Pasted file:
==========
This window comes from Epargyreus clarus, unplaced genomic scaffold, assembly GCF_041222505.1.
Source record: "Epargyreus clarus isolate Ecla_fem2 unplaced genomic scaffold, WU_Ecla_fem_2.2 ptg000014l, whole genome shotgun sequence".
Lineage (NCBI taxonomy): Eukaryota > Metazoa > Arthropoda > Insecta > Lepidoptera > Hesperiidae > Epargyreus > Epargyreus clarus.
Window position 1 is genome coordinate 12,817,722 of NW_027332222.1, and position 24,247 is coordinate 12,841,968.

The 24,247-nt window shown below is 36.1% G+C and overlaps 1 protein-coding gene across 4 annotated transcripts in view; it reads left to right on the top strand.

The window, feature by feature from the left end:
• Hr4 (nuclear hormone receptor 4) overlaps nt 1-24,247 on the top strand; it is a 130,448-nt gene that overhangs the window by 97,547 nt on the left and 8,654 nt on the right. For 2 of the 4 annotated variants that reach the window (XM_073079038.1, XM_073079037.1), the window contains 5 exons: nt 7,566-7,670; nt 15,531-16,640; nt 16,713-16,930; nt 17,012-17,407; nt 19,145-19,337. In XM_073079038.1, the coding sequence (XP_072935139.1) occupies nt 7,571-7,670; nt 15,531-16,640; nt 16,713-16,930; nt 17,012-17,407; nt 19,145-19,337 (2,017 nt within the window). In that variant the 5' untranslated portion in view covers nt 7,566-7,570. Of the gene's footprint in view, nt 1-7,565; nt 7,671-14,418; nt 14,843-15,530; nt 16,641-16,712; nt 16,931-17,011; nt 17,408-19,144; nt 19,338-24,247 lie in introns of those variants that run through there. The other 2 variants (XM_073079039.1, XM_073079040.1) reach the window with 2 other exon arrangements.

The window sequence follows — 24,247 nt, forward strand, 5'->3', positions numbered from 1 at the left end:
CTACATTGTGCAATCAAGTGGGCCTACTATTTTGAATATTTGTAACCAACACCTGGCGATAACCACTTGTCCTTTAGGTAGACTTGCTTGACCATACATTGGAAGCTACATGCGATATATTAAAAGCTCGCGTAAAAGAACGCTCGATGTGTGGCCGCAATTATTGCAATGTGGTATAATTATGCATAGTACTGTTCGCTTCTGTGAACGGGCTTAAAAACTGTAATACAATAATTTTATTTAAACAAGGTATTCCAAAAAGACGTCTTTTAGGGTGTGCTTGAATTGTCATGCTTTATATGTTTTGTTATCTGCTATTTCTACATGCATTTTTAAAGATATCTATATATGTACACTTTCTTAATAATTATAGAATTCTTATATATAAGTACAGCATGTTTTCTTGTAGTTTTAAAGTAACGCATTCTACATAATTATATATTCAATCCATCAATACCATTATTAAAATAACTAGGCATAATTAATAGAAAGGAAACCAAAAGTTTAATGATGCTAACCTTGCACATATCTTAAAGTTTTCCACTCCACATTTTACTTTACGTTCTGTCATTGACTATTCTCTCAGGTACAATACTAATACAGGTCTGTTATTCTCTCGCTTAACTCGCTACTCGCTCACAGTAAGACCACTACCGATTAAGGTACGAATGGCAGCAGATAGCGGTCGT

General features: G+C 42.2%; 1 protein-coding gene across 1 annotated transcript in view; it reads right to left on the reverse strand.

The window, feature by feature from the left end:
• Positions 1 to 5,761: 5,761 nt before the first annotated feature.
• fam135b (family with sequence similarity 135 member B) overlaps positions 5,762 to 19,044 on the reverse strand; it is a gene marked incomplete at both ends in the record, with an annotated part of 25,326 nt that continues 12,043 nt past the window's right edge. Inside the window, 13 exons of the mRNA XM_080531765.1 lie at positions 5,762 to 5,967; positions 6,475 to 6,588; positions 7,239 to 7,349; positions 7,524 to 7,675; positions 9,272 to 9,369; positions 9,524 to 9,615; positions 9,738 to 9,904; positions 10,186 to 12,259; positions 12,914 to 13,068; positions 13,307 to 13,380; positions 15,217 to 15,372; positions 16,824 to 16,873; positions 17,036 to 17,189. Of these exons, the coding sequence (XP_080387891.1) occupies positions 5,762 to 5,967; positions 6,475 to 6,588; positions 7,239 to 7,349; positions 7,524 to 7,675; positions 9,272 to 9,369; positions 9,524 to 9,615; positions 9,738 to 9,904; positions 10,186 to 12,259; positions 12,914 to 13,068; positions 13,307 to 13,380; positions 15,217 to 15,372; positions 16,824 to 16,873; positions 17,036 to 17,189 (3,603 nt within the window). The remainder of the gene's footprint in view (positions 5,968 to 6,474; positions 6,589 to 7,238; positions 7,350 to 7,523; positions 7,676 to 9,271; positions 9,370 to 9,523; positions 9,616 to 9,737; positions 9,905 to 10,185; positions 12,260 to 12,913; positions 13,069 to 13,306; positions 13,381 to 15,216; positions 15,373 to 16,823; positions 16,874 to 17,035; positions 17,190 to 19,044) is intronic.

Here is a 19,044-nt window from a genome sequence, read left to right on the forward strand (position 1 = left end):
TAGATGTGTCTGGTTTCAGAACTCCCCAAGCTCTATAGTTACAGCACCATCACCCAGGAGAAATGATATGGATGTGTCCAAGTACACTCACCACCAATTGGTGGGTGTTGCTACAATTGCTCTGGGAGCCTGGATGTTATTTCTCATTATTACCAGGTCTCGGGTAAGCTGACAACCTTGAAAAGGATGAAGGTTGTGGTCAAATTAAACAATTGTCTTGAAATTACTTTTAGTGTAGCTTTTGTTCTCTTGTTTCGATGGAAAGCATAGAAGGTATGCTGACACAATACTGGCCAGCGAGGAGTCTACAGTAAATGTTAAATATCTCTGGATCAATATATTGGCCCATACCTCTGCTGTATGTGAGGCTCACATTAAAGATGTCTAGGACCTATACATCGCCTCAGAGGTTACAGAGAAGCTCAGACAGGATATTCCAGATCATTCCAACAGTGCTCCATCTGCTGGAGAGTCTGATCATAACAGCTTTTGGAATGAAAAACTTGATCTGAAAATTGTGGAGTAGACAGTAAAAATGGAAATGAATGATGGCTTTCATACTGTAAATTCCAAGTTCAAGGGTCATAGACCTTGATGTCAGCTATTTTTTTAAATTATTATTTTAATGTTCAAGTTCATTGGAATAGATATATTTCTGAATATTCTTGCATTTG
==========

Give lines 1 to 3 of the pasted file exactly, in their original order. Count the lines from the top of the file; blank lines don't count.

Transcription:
This window comes from Epargyreus clarus, unplaced genomic scaffold, assembly GCF_041222505.1.
Source record: "Epargyreus clarus isolate Ecla_fem2 unplaced genomic scaffold, WU_Ecla_fem_2.2 ptg000014l, whole genome shotgun sequence".
Lineage (NCBI taxonomy): Eukaryota > Metazoa > Arthropoda > Insecta > Lepidoptera > Hesperiidae > Epargyreus > Epargyreus clarus.